Published October 26, 2012
TUSCALOOSA, Ala. – Big games are practically a weekly affair for Nick Saban and Alabama, who have seemingly mastered the accompanying spotlight and pressure.
No. 13 Mississippi State is less accustomed to games like Saturday night's visit to the top-ranked Crimson Tide, where the winner gains the inside track to an SEC West championship and what-ifs could haunt a season.
The Bulldogs (7-0, 3-0 Southeastern Conference) are off to their best start since 1999, the only other time the program has opened a season with seven straight wins.
"It's a great opportunity for our guys," Bulldogs coach Dan Mullen said. "We look at this as a championship-caliber game for us. You get into championship games, you've got to be ready to play for four quarters. There's going to be a lot of potential momentum swings back and forth, back and forth.
"You have to weather the storm of the crowd, weather the storm of all the momentum swings."
The Tide (7-0, 4-0) seems to have had a stadium-wide umbrella protecting the team from real trouble. Alabama hasn't really been challenged and only Mississippi State rival Mississippi has been ahead of Saban & Co. — for all of 15 seconds.
That consistent dominance, plus two national champions in three years, convinced oddsmakers that this is a mismatch whatever the records indicate. Alabama is a 24-point favorite and has won the last four meetings by a collective 117-27.
Saban disputes any contention that Mississippi State has been anything but a tough win. The Bulldogs did beat his first Tide team, in 2007.
"They always play tough against us," Saban said. "They don't play OK against us, they play good. We struggled as much against them last year as anybody we played against."
Alabama led only 10-0 going into the fourth quarter of that game a week after a loss to LSU temporarily muted the national title talk. The game ended up 24-7.
Now, a national title game rematch with LSU looms next week in Baton Rouge.
There seems little chance of overlooking the Bulldogs, though.
"This is probably the most complete team they have had since I've been here," Alabama linebacker Nico Johnson said. "We're not taking them lightly. We're going to come in with the same mindset we've had week in, week out and go after them."
The Tide's 11-game winning streak isj the nation's longest while Mississippi State has won nine in a row, one behind Oregon.
The teams have plenty of similarities.
Tide quarterback AJ McCarron and Mississippi State's Tyler Russell have been two of the league's most efficient passers with only one interception between them, thrown by Russell.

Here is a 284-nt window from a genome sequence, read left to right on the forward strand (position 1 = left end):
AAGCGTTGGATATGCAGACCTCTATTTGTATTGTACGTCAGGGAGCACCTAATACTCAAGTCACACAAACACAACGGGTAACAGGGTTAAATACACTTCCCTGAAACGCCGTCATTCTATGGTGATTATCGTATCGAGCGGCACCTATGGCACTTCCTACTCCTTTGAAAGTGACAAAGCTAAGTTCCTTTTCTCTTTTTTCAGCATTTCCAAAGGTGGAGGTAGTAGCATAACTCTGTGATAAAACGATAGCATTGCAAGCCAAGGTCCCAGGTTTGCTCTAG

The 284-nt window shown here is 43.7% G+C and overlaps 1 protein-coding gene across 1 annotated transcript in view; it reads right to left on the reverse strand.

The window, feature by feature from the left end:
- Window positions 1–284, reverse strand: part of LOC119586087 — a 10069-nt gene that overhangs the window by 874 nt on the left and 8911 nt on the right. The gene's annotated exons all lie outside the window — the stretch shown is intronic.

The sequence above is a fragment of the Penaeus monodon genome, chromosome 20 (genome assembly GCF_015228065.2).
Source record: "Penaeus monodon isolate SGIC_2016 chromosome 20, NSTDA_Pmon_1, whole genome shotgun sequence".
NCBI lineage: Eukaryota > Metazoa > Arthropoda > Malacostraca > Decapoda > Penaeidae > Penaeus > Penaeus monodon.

The game features the SEC's leading rusher, Mississippi State's LaDarius Perkins, and probably the top tailback tandem in 'Bama's Eddie Lacy and T.J. Yeldon.
The defenses are led by two strong secondaries. The Tide's Dee Milliner and Bulldogs' Johnthan Banks are two of the nation's top cornerbacks.
Mississippi State leads the nation in turnover margin and Alabama is tied for third.
Alabama's defense still has a big edge, leading the nation in all the major statistical categories. But the Bulldogs rank ninth nationally in scoring defense.
"They've got a good defensive team, they've got good players, they've got a good offensive team," Saban said. "They've got really good balance, a good quarterback who can throw the ball. They're committed to running it, and do a good job of running it. Their runner leads the league in rushing, so they're a good team all the way around."
The Tide does have an edge in big-game experience. Alabama is 19-6 against Top 25 teams the past four seasons and has won six of the last seven such games.
"I think the more you listen to Coach Saban talk, and his philosophy on this, the more true they become," Alabama center Barrett Jones said. "It doesn't matter as much about the other team, it's more about you. When you look at the film, as good as the other team is, every time we've lost a game around here it's not because they just did amazing things, it's because we didn't execute.
"I'm not taking away anything from any team that we've ever played, that's just the facts. So you learn to focus on yourself, and being better as a unit on the offensive line, and usually things take care of themselves."
Mullen, though, has been part of national championship teams as Florida's offensive coordinator, so he's no stranger to the magnitude. He said it was evident that the players' intensity picked up this week.
"You say you want to treat it like any other week, but we're stepping our game up," linebacker Cameron Lawrence said. "We're hyped. We're excited. Just walking around today all the guys have a glow in their eye. They're ready for some action."
AP Sports Writer David Brandt in Starkville, Miss., contributed to this report.
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